FARGO, N.D. (AP) _ An 11-year-old who was considered clinically dead after being submerged in an ice-covered river for nearly 45 minutes may be home by Christmas, his doctor says.

Doctors have not tested Alvaro Garza Jr. for brain damage, but the youngster's recognition of friends and family and accurate response to questions are encouraging, Dr. William Norberg said today.

''We've really been thrilled that he's come back to normal function,'' Norberg said on ABC-TV's ''Good Morning America.'' ''He's had some confusion, but that's normal. He's doing very complex and spontaneous activity.''

The Moorhead, Minn., boy was listed in serious condition today.

Alvaro was considered clinically dead with a body temperature of 80 degrees when he was taken to St. Luke's Hospitals on Friday, said Norberg, a pediatric critical-care specialist.

The youth fell through thin ice on the Red River while inspecting a dead squirrel and was underwater for nearly 45 minutes. The river separates the cities of Fargo and Moorhead.

The boy was taken off a respirator Tuesday and delighted relatives and physicians by asking for a soda, french fries and a hamburger.

''And he asked if he could go home because he thought home was considerably better than our place,'' Norberg said.

Garza was not allowed solid food or a soda but did receive a Popsicle, hospital officials said.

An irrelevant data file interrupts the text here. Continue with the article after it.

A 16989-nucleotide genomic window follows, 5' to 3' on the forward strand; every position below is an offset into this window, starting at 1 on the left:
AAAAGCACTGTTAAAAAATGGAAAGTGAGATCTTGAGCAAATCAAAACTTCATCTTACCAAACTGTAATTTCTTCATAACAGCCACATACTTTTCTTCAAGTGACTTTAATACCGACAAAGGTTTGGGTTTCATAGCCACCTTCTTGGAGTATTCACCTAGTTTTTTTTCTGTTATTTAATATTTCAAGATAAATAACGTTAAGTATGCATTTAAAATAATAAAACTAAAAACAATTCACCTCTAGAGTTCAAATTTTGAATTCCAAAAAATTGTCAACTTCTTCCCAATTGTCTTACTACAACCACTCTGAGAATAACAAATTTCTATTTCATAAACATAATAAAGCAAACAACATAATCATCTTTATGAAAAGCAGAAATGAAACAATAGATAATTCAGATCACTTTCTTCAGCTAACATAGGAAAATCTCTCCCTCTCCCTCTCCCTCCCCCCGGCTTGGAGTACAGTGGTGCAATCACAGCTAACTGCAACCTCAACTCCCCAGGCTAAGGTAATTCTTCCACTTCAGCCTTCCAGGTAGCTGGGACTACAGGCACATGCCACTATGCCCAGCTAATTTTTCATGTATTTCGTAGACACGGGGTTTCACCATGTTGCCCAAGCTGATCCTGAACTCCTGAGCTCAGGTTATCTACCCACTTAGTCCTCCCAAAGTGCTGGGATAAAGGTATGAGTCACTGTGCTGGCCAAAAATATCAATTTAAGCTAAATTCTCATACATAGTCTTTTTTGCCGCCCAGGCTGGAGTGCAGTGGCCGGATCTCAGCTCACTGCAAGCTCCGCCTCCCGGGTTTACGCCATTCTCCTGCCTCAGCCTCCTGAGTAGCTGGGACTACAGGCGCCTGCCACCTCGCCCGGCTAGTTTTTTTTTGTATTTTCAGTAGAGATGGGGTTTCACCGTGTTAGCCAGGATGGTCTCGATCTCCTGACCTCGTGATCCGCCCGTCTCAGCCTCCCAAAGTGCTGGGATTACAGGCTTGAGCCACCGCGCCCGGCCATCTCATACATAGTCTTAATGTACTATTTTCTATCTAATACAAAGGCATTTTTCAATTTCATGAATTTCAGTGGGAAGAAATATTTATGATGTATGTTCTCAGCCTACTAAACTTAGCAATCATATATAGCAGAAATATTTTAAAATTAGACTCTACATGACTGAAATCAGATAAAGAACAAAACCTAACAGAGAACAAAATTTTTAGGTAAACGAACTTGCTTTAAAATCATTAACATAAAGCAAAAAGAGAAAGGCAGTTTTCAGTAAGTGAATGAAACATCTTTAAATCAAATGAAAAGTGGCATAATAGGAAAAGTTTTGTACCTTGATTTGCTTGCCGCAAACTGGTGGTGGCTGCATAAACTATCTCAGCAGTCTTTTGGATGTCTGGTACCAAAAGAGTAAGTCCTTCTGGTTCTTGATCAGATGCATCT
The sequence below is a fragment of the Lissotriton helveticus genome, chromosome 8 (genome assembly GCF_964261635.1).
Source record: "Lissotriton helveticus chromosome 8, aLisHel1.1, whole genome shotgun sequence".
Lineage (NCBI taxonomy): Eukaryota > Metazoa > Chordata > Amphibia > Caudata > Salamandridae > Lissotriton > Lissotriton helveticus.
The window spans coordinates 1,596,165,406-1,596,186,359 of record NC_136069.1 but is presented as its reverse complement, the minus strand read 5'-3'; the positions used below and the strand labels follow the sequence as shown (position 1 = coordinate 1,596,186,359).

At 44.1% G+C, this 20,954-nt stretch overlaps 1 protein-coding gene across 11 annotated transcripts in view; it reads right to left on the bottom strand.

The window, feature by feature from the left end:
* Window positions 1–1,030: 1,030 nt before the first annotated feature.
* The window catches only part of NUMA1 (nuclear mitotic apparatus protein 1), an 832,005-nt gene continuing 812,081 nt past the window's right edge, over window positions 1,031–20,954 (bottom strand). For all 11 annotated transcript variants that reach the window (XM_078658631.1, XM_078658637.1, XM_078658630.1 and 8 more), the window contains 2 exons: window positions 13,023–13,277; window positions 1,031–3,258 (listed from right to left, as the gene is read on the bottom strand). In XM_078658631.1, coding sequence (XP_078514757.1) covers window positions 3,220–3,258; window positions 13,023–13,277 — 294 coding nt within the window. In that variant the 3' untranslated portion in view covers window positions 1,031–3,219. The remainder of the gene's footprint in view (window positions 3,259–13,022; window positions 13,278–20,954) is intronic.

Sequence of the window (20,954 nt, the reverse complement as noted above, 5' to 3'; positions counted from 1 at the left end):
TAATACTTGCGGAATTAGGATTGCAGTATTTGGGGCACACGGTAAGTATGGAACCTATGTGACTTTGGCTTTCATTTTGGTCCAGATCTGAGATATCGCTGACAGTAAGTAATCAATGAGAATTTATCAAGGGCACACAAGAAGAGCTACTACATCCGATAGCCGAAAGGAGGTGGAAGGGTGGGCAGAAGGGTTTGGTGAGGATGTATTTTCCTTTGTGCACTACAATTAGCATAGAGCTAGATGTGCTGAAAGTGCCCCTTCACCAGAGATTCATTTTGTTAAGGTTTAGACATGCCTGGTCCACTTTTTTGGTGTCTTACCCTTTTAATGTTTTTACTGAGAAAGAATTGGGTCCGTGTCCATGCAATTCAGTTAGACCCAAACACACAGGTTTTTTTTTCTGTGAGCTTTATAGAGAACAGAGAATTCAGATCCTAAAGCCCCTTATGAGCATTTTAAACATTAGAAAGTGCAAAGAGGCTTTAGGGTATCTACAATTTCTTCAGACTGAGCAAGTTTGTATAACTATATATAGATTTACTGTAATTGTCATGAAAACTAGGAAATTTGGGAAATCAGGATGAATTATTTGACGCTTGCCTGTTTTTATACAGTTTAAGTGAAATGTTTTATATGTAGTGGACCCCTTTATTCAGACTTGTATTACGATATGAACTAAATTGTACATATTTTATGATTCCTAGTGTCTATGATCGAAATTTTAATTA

Alvaro Garza Sr., the boy's father, said he and his family were overjoyed when his son spoke Tuesday.

''I was real proud to hear that,'' said Garza, a migrant worker in the sugar beet fields of the Red River Valley. ''I thought (his voice) was something I'd never hear again.''

The elder Garza said today that his son does not remember his underwater ordeal. ''When he woke up he thought he was in Texas,'' he said.

The Garza family moved to Moorhead two years ago from Carrizo Springs, Texas.

Doctors made no promises to Alvaro about his release from the hospital, but Norberg said: ''We told him we're pretty sure we could get him home by Christmas.''

Norberg said doctors would not know until later whether the boy had suffered any brain damage.

The youngster and his family have received hundreds of letters of support. Nearly 300 letters arrived at the hospital Tuesday, and the hospital has set up a fund to help defray the costs of the boy's medical care.

The youth survived his submersion in the river because the extreme cold forced his body to stop most activity, reducing his need for oxygen, doctors say.